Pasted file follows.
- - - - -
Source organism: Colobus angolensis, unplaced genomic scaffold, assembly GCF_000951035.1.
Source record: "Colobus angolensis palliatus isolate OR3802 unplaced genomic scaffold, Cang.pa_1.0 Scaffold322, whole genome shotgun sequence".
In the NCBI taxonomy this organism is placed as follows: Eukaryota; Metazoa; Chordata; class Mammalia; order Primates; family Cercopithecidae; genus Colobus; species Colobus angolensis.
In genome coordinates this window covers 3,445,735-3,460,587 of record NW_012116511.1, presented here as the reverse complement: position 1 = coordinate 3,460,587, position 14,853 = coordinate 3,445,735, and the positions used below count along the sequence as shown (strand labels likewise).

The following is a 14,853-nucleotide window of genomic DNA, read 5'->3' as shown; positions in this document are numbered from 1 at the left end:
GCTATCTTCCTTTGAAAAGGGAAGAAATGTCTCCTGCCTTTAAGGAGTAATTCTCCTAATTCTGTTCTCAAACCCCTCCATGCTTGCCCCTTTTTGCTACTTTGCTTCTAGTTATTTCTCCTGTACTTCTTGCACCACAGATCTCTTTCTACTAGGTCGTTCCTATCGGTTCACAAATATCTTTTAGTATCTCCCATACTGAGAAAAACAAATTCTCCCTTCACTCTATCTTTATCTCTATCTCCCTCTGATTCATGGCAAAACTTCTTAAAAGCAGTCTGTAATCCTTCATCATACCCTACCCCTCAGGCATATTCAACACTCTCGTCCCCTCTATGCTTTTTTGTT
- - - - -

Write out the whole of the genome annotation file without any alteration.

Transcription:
Source organism: Colobus angolensis, unplaced genomic scaffold, assembly GCF_000951035.1.
Source record: "Colobus angolensis palliatus isolate OR3802 unplaced genomic scaffold, Cang.pa_1.0 Scaffold322, whole genome shotgun sequence".
In the NCBI taxonomy this organism is placed as follows: Eukaryota; Metazoa; Chordata; class Mammalia; order Primates; family Cercopithecidae; genus Colobus; species Colobus angolensis.
In genome coordinates this window covers 3,445,735-3,460,587 of record NW_012116511.1, presented here as the reverse complement: position 1 = coordinate 3,460,587, position 14,853 = coordinate 3,445,735, and the positions used below count along the sequence as shown (strand labels likewise).

The following is a 14,853-nucleotide window of genomic DNA, read 5'->3' as shown; positions in this document are numbered from 1 at the left end:
GCTATCTTCCTTTGAAAAGGGAAGAAATGTCTCCTGCCTTTAAGGAGTAATTCTCCTAATTCTGTTCTCAAACCCCTCCATGCTTGCCCCTTTTTGCTACTTTGCTTCTAGTTATTTCTCCTGTACTTCTTGCACCACAGATCTCTTTCTACTAGGTCGTTCCTATCGGTTCACAAATATCTTTTAGTATCTCCCATACTGAGAAAAACAAATTCTCCCTTCACTCTATCTTTATCTCTATCTCCCTCTGATTCATGGCAAAACTTCTTAAAAGCAGTCTGTAATCCTTCATCATACCCTACCCCTCAGGCATATTCAACACTCTCGTCCCCTCTATGCTTTTTTGTT